KKR begins $1.24B bid for MYOB

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Investment firm KKR & Co. has begun a $1.24 billion takeover bid for MYOB Group, an Australian accounting software provider.

In the 1990s, MYOB had a significant presence in the United States, and over the years split its focus into distinct Australia and U.S. divisions. However, in 2005, Acclivity acquired MYOB’s U.S. operations; today, MYOB operates solely in Australia.

KKR & Co already owns one-fifth of the accounting software company, and the bid is an effort to add to its collection of technology businesses in the Asia-Pacific region. KKR dug its stake in by paying $232 million for 17 percent of MYOB from its biggest shareholder, an affiliate of private equity firm Bain Capital, leaving that affiliate with a remaining 6.1 percent. KKR now owns 19.9 percent of MYOB shares.

A spokeswoman for KKR confirmed to Reuters that KKR would pay $2.63 (A$3.70) per share for the remaining 80.1 percent of the company not currently owned by the firm, and declined to comment further.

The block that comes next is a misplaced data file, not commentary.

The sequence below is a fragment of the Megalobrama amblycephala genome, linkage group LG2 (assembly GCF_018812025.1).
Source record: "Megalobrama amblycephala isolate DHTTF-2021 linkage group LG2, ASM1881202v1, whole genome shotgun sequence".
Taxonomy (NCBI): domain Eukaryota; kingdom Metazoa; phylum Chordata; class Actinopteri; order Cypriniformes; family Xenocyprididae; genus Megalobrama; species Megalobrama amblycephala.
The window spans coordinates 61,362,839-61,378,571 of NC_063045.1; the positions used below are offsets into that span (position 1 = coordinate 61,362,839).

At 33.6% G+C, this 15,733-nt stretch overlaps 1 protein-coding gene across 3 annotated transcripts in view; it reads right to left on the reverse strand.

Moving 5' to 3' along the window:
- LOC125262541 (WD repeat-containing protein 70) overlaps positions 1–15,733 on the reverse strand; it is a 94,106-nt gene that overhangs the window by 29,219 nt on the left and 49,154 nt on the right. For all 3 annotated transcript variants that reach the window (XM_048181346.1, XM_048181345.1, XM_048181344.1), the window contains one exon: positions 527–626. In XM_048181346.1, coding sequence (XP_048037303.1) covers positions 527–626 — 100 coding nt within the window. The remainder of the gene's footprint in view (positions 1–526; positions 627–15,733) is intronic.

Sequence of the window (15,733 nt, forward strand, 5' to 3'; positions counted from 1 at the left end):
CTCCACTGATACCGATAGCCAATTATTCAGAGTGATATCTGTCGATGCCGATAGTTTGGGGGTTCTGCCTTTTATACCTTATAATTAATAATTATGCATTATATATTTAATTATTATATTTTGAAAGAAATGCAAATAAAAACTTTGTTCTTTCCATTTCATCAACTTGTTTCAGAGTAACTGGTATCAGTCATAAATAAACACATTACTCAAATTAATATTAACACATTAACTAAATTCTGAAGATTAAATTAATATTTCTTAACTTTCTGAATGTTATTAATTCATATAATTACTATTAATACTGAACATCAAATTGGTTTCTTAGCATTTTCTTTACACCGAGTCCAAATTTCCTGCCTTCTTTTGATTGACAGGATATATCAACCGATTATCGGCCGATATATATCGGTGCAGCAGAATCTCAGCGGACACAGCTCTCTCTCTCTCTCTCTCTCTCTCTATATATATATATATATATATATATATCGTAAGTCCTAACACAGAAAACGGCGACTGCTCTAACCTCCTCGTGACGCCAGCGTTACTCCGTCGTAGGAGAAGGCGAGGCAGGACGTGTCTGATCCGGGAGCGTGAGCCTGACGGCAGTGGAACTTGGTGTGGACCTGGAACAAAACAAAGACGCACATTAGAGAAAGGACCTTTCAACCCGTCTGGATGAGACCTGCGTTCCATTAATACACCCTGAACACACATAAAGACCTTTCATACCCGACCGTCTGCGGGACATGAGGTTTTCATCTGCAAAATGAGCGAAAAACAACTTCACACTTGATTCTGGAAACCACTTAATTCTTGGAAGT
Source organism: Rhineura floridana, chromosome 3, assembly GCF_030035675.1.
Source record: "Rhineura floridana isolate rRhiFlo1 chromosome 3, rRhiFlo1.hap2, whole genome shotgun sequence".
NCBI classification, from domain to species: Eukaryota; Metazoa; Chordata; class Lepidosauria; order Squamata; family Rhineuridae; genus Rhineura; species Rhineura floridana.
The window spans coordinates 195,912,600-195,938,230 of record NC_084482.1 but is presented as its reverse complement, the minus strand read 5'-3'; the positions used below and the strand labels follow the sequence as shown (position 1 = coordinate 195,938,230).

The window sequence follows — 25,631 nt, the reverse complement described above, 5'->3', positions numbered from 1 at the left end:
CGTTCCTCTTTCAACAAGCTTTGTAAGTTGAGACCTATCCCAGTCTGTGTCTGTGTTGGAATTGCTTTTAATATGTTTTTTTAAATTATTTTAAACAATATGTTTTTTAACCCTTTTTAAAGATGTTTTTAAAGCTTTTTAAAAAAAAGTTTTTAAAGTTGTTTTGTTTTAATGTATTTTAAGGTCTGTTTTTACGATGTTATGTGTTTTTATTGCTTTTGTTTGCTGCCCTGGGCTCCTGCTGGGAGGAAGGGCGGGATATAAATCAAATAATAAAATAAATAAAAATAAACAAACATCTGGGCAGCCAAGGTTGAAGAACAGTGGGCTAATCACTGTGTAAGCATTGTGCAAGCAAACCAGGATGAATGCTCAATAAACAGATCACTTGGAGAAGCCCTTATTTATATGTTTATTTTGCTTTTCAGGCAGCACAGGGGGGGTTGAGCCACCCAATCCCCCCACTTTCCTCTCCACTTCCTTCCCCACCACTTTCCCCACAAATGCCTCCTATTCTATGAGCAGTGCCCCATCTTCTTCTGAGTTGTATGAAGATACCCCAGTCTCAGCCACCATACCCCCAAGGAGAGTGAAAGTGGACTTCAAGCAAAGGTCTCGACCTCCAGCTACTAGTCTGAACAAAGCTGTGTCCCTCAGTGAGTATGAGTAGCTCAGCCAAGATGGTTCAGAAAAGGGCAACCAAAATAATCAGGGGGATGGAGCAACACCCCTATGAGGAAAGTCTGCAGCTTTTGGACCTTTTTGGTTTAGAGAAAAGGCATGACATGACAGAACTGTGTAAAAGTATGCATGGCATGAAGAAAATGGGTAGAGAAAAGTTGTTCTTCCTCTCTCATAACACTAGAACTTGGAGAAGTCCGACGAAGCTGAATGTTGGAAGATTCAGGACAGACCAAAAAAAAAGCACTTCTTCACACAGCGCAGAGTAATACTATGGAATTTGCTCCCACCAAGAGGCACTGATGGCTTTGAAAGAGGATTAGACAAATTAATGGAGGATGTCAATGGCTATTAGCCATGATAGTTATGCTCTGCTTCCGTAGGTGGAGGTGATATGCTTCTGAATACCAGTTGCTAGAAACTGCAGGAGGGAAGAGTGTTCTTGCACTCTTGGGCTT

MYOB has lost market share in recent years as accounting software Xero has become successful in Australia and New Zealand. Both are publicly traded companies in Australia, and together they serve more than 80 percent of the local market, according to Wilson’s Equity Research. However, the research also shows that Xero's growth has outpaced MYOB’s, and Xero’s market value, at $4.89 billion (A$6.88 billion), is three times MYOB’s.

When MYOB was active in the United States, it was a significant competitor to U.S. market giant Intuit and its flagship QuickBooks product. JPMorgan analysts said that KKR’s existing stake will make it difficult for Intuit or Sage Group, which tried to buy MYOB in 2011, to compete for an offer.

"With 19.9 percent of the register, KKR effectively own a blocking stake in the company," JPMorgan analysts said in a note to Reuters. "We think this could be enough of a deterrent for a potential interloper."

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Accounting software